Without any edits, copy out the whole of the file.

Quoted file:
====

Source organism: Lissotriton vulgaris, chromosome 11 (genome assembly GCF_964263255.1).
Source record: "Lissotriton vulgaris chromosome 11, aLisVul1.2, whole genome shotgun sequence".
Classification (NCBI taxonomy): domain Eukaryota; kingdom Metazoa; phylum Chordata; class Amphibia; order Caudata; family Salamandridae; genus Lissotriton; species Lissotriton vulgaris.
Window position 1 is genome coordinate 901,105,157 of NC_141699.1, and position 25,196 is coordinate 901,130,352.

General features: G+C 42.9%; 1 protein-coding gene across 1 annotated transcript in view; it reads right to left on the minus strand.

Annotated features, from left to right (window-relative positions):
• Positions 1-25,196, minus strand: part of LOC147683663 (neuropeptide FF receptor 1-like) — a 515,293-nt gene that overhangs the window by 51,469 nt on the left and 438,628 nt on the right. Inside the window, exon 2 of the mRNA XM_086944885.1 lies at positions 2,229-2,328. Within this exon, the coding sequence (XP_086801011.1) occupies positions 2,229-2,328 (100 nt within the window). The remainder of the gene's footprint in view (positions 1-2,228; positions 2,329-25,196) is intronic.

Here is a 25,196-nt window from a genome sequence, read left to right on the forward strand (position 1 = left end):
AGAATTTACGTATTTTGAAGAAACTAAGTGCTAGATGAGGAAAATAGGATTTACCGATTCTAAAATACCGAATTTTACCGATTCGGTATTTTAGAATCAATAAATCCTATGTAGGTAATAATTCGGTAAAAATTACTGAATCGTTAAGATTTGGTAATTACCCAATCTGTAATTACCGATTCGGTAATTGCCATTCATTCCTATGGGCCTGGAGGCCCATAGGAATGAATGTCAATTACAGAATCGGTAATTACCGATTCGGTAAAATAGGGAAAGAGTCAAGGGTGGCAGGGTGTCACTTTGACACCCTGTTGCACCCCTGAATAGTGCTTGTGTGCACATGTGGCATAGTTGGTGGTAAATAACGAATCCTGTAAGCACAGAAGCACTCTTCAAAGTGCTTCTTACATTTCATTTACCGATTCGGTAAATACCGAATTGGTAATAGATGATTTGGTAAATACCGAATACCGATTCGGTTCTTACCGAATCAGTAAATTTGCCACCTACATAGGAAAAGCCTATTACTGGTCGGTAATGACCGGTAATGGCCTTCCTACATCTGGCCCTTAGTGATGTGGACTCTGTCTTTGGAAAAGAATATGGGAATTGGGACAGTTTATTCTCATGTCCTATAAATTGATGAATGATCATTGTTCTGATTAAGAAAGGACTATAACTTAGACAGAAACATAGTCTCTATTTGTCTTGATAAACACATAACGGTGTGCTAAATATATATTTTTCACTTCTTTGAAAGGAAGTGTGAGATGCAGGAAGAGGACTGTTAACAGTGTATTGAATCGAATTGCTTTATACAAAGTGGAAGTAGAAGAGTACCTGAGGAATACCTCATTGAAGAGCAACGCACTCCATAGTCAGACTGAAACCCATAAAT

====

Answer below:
Source organism: Lissotriton vulgaris, chromosome 11 (genome assembly GCF_964263255.1).
Source record: "Lissotriton vulgaris chromosome 11, aLisVul1.2, whole genome shotgun sequence".
Classification (NCBI taxonomy): domain Eukaryota; kingdom Metazoa; phylum Chordata; class Amphibia; order Caudata; family Salamandridae; genus Lissotriton; species Lissotriton vulgaris.
Window position 1 is genome coordinate 901,105,157 of NC_141699.1, and position 25,196 is coordinate 901,130,352.

General features: G+C 42.9%; 1 protein-coding gene across 1 annotated transcript in view; it reads right to left on the minus strand.

Annotated features, from left to right (window-relative positions):
• Positions 1-25,196, minus strand: part of LOC147683663 (neuropeptide FF receptor 1-like) — a 515,293-nt gene that overhangs the window by 51,469 nt on the left and 438,628 nt on the right. Inside the window, exon 2 of the mRNA XM_086944885.1 lies at positions 2,229-2,328. Within this exon, the coding sequence (XP_086801011.1) occupies positions 2,229-2,328 (100 nt within the window). The remainder of the gene's footprint in view (positions 1-2,228; positions 2,329-25,196) is intronic.

Here is a 25,196-nt window from a genome sequence, read left to right on the forward strand (position 1 = left end):
AGAATTTACGTATTTTGAAGAAACTAAGTGCTAGATGAGGAAAATAGGATTTACCGATTCTAAAATACCGAATTTTACCGATTCGGTATTTTAGAATCAATAAATCCTATGTAGGTAATAATTCGGTAAAAATTACTGAATCGTTAAGATTTGGTAATTACCCAATCTGTAATTACCGATTCGGTAATTGCCATTCATTCCTATGGGCCTGGAGGCCCATAGGAATGAATGTCAATTACAGAATCGGTAATTACCGATTCGGTAAAATAGGGAAAGAGTCAAGGGTGGCAGGGTGTCACTTTGACACCCTGTTGCACCCCTGAATAGTGCTTGTGTGCACATGTGGCATAGTTGGTGGTAAATAACGAATCCTGTAAGCACAGAAGCACTCTTCAAAGTGCTTCTTACATTTCATTTACCGATTCGGTAAATACCGAATTGGTAATAGATGATTTGGTAAATACCGAATACCGATTCGGTTCTTACCGAATCAGTAAATTTGCCACCTACATAGGAAAAGCCTATTACTGGTCGGTAATGACCGGTAATGGCCTTCCTACATCTGGCCCTTAGTGATGTGGACTCTGTCTTTGGAAAAGAATATGGGAATTGGGACAGTTTATTCTCATGTCCTATAAATTGATGAATGATCATTGTTCTGATTAAGAAAGGACTATAACTTAGACAGAAACATAGTCTCTATTTGTCTTGATAAACACATAACGGTGTGCTAAATATATATTTTTCACTTCTTTGAAAGGAAGTGTGAGATGCAGGAAGAGGACTGTTAACAGTGTATTGAATCGAATTGCTTTATACAAAGTGGAAGTAGAAGAGTACCTGAGGAATACCTCATTGAAGAGCAACGCACTCCATAGTCAGACTGAAACCCATAAAT